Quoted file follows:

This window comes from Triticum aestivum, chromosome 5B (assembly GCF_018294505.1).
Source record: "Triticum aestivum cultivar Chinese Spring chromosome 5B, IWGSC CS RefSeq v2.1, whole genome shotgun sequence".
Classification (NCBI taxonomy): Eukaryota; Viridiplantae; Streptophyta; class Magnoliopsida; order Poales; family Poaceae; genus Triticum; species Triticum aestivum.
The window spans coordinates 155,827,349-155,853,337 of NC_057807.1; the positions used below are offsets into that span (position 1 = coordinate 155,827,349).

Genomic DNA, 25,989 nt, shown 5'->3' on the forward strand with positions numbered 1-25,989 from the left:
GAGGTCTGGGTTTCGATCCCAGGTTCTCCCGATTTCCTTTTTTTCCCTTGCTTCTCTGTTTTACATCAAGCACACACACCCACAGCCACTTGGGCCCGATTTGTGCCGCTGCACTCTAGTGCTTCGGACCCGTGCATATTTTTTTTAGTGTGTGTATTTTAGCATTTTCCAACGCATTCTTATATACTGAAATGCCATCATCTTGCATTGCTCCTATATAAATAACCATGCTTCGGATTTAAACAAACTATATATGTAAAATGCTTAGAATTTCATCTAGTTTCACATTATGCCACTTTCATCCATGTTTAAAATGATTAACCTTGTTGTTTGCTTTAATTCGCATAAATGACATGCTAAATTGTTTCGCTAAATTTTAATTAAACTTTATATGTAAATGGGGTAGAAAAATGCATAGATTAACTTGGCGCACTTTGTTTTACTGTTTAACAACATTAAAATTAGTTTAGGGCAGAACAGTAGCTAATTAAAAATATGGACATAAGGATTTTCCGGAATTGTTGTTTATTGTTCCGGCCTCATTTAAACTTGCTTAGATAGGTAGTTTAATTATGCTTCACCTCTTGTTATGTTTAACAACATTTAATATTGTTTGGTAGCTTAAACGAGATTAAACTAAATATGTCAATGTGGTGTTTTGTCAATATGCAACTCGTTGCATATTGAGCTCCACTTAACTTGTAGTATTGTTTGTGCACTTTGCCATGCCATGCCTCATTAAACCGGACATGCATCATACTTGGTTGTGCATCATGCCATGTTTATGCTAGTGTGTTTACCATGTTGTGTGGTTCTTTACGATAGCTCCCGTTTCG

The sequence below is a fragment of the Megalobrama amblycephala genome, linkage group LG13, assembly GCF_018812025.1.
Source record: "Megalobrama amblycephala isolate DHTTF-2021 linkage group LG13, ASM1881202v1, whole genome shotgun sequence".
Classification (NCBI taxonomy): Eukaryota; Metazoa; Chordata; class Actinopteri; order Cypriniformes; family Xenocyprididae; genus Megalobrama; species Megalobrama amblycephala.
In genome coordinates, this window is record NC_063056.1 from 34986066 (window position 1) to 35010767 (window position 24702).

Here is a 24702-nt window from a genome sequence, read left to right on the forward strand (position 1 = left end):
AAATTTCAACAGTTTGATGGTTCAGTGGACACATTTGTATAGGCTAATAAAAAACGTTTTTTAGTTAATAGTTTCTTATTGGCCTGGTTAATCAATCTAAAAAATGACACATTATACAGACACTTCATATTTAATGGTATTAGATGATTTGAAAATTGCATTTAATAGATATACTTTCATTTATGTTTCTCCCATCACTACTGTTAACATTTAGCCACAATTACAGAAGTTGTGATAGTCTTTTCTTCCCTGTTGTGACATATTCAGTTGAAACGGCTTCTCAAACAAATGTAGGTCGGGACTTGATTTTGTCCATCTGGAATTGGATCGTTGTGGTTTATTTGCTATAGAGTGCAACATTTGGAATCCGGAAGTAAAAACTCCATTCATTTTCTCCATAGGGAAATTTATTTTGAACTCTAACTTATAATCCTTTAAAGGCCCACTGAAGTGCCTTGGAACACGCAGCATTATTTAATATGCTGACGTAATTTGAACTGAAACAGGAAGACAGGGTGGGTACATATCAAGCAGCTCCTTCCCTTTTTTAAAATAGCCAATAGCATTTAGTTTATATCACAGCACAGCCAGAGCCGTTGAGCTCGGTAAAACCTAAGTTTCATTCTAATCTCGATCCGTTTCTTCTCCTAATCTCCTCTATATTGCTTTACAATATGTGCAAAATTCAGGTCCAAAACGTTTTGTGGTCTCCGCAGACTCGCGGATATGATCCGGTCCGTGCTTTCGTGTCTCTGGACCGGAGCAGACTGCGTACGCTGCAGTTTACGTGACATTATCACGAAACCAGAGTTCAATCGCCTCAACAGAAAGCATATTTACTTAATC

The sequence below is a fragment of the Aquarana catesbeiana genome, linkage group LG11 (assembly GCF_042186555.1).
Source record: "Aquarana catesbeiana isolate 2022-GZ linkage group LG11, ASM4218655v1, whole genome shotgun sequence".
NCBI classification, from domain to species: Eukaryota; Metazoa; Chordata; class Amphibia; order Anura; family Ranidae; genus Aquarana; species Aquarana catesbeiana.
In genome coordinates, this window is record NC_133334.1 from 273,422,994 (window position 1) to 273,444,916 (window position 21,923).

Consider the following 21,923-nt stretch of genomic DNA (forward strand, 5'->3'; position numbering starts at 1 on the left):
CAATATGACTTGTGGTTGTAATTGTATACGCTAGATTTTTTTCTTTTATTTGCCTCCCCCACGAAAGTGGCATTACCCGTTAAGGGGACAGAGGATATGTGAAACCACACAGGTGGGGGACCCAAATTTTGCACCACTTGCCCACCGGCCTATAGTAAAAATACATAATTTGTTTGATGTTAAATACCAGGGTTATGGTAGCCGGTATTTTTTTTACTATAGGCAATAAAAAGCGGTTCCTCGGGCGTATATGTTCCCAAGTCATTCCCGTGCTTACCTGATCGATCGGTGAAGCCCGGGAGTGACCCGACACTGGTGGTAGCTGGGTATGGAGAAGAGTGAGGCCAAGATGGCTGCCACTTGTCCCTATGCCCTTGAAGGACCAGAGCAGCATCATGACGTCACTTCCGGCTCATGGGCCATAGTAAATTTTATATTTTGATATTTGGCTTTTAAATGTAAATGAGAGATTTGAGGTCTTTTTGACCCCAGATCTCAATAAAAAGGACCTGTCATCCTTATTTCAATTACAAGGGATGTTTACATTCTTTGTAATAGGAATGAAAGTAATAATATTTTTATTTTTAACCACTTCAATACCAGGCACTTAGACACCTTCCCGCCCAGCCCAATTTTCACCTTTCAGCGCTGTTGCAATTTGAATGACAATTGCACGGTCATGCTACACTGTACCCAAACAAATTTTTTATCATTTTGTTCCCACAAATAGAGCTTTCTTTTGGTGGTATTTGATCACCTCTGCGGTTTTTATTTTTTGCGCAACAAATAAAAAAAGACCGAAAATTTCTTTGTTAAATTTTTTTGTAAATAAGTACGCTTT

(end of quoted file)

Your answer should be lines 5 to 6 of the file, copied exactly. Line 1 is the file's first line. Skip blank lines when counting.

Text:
Genomic DNA, 25,989 nt, shown 5'->3' on the forward strand with positions numbered 1-25,989 from the left:
GAGGTCTGGGTTTCGATCCCAGGTTCTCCCGATTTCCTTTTTTTCCCTTGCTTCTCTGTTTTACATCAAGCACACACACCCACAGCCACTTGGGCCCGATTTGTGCCGCTGCACTCTAGTGCTTCGGACCCGTGCATATTTTTTTTAGTGTGTGTATTTTAGCATTTTCCAACGCATTCTTATATACTGAAATGCCATCATCTTGCATTGCTCCTATATAAATAACCATGCTTCGGATTTAAACAAACTATATATGTAAAATGCTTAGAATTTCATCTAGTTTCACATTATGCCACTTTCATCCATGTTTAAAATGATTAACCTTGTTGTTTGCTTTAATTCGCATAAATGACATGCTAAATTGTTTCGCTAAATTTTAATTAAACTTTATATGTAAATGGGGTAGAAAAATGCATAGATTAACTTGGCGCACTTTGTTTTACTGTTTAACAACATTAAAATTAGTTTAGGGCAGAACAGTAGCTAATTAAAAATATGGACATAAGGATTTTCCGGAATTGTTGTTTATTGTTCCGGCCTCATTTAAACTTGCTTAGATAGGTAGTTTAATTATGCTTCACCTCTTGTTATGTTTAACAACATTTAATATTGTTTGGTAGCTTAAACGAGATTAAACTAAATATGTCAATGTGGTGTTTTGTCAATATGCAACTCGTTGCATATTGAGCTCCACTTAACTTGTAGTATTGTTTGTGCACTTTGCCATGCCATGCCTCATTAAACCGGACATGCATCATACTTGGTTGTGCATCATGCCATGTTTATGCTAGTGTGTTTACCATGTTGTGTGGTTCTTTACGATAGCTCCCGTTTCG